Adult attention-deficit/hyperactivity disorder (ADHD) is a mental health condition exhibited by difficulty maintaining attention, as well as hyperactivity and impulsive behavior. Adult ADHD symptoms can lead to a number of problems, including unstable relationships, poor work or school performance, and low self-esteem.
ADHD always starts in early childhood, but in some cases it’s not diagnosed until later in life. It was once thought that ADHD was limited to childhood. But symptoms frequently persist into adulthood. For some people, adult ADHD causes significant problems that improve with treatment.
Treatment for adult ADHD is similar to treatment for childhood ADHD, and includes stimulant drugs or other medications, psychological counseling (psychotherapy), and treatment for any mental health conditions that occur along with adult ADHD.
Current treatments typically involve medication, psychological counseling or both. A combination of therapy and medication is often the most effective treatment.
Stimulants (psychostimulants) are the most commonly prescribed medications for ADHD, but other drugs may be prescribed.
Stimulants appear to boost and balance levels of brain chemicals called neurotransmitters. Examples include methylphenidate (Concerta, Metadate, Ritalin, others), dextroamphetamine (Dexedrine), dextroamphetamine-amphetamine (Adderall XR), and lisdexamfetamine (Vyvanse). These ADHD medications help treat the signs and symptoms of inattention and hyperactivity — sometimes dramatically. Stimulant drugs are available in short-acting and long-acting forms. One long-acting form is available as a patch that can be worn on the hip.
Other medications used to treat ADHD include atomoxetine (Strattera) and antidepressants such as bupropion (Wellbutrin). Atomoxetine and antidepressants work slower than stimulants and may take several weeks before they take full effect. These may be good options if you can’t take stimulants because of health problems, because of a history of substance abuse or because of a tic disorder or if stimulants cause severe side effects.
The right medication and the right dose vary between individuals, so it may take some time in the beginning to find what’s right for you. Talk with your doctor about the benefits and risks of medications. And keep your doctor informed of any side effects you may have when taking your medication.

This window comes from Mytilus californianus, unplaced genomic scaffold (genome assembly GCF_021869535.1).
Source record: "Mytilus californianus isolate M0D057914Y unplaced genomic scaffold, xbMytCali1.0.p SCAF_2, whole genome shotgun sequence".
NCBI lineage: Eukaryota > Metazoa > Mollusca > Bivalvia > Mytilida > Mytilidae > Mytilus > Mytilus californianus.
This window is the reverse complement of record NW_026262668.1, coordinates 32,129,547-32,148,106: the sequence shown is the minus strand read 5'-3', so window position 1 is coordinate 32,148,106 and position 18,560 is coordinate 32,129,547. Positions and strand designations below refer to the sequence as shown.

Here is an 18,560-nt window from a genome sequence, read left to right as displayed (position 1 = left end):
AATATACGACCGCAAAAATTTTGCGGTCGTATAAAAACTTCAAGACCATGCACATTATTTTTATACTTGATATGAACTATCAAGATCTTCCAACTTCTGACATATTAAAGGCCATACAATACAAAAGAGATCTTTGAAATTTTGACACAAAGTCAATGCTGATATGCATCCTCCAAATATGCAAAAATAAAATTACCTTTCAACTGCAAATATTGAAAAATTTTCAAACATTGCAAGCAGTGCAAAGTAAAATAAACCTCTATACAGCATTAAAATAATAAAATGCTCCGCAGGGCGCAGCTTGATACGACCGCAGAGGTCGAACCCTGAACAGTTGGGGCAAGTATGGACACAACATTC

Counseling for adult ADHD can be beneficial and generally includes psychological counseling (psychotherapy) and education about the disorder. Psychotherapy may help you:
- Improve your time management and organizational skills
- Learn how to reduce your impulsive behavior
- Develop better problem-solving skills
- Cope with past academic and social failures
- Improve your self-esteem
- Learn ways to improve relationships with your family, co-workers and friends
- Develop strategies for controlling your temper
- Common types of psychotherapy for ADHD include:
Cognitive behavioral therapy. This structured type of counseling teaches specific skills to manage your behavior and change negative thinking patterns into positive ones. It can help you deal with life challenges, such as school, work or relationship problems, and help address other mental health conditions, such as depression or substance abuse. This therapy can be done one-on-one or in a group.
Marital counseling and family therapy. This type of therapy can help loved ones cope with the stress of living with someone who has ADHD and learn what they can do to help. Such counseling can improve communication and problem-solving skills.